Instuctor: Mark Williams
Telephone: 492-4794 or 492-8830


Primary approaches to modeling snowmelt are:

  1. ablation stakes
  2. regression analysis (linear or multiple)
  3. temperature index approach
  4. energy balance approach


Ablation stakes were the first approach consistently used to model distributed snowmelt over some area of interest. Ablation stakes are still widely used in glacial hydrology. Essentially, stakes are placed in the snow and the distance between the snow surface and top of the stake is noted. The readings are repeated at some temperal frequency, usually weekly to monthly. The difference in depth between two readings is the amount of snow depth lost over that time interval. Density is measured or estimated as well. Depth times the depth change provides SWE contribution to snow melt. There may be an adjustment factor (guesstimate) for losses to sublimation/ET.



Based on the concept that changes in air temperature provide an index of snowmelt. Air temperature is a commonly measured meterological variable, so a good choice from the standpoint of data availability. Moreover, air temperature is a secondary meteorological variable that provides an integrated measure of heat energy, so a good choice from that standpoint as well.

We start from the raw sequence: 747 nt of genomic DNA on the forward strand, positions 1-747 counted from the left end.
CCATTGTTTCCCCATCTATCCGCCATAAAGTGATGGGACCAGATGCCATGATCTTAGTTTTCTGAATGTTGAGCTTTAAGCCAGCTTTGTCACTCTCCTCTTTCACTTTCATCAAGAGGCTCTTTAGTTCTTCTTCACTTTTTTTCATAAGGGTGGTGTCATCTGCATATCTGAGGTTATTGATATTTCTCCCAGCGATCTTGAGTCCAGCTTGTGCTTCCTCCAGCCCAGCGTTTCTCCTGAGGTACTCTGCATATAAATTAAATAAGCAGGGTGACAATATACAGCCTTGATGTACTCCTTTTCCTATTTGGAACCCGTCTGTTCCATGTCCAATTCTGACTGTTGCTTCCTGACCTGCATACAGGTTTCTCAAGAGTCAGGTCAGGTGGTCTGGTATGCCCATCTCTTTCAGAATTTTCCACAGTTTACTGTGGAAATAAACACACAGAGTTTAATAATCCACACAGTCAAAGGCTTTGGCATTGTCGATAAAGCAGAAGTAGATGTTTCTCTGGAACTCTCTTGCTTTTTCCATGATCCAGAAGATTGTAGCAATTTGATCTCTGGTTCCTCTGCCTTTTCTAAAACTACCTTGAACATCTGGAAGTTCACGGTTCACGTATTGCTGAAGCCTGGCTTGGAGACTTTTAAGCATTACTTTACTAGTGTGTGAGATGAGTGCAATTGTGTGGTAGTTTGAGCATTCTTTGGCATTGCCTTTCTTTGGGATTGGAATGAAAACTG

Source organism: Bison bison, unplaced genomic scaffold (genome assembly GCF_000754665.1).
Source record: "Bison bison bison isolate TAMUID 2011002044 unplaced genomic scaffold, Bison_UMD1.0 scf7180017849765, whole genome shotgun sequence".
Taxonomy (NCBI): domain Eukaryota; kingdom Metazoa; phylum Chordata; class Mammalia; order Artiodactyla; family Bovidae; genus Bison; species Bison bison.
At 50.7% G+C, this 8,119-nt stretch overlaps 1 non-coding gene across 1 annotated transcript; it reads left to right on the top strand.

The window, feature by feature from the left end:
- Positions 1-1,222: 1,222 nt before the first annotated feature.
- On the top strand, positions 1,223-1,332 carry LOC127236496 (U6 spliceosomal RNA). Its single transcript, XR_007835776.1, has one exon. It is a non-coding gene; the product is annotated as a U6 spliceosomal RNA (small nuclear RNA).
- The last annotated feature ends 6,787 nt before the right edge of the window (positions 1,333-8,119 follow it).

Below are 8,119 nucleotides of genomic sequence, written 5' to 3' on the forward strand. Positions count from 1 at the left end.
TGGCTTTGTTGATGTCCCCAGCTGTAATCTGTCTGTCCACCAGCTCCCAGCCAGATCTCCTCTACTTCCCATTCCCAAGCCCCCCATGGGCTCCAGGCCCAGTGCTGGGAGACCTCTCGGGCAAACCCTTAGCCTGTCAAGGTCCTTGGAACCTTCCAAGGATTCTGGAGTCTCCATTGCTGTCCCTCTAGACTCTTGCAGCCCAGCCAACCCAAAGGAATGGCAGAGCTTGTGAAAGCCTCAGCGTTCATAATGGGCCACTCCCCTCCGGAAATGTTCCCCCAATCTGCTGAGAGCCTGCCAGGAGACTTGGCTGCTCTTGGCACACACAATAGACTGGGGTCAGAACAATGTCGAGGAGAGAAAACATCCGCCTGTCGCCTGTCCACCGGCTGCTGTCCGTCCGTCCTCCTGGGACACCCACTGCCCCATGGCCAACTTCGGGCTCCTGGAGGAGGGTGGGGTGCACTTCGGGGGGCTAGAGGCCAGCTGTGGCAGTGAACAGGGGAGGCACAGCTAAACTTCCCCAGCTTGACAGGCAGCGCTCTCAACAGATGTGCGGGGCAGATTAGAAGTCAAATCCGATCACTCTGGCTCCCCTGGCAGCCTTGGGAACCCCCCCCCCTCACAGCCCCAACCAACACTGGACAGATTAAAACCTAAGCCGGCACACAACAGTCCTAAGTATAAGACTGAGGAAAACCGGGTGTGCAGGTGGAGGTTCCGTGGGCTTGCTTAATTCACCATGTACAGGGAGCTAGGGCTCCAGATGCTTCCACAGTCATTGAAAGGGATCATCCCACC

Snowmelt Runoff Model (SRM) developed by Martinec and Rango


These models can be run at a point or be spatially distributed. Essentially, these models run on measured data and transfer that information based on first principles. This is in contrast to empirical models such as SRM, which run on only a few measured parameters and which rely on calibration parameters at the heart of the model. However, with energy balance models you sacrifice simplicity for complicated measurements and complicated algorithms. Your energy balance model is only as good as your measured data and your understanding of the system.

Energy balance models are often run at a point with measured meteorological variables. These point measurements are then spatially distributed using a variety of simplifying assumptions.

Important factors:

General Modeling Approach. Each is usually a stand-alone submodel.

  1. Precipitation submodel
  2. Energy balance submodel
  3. Snowpack Model
  4. Snow Depletion Model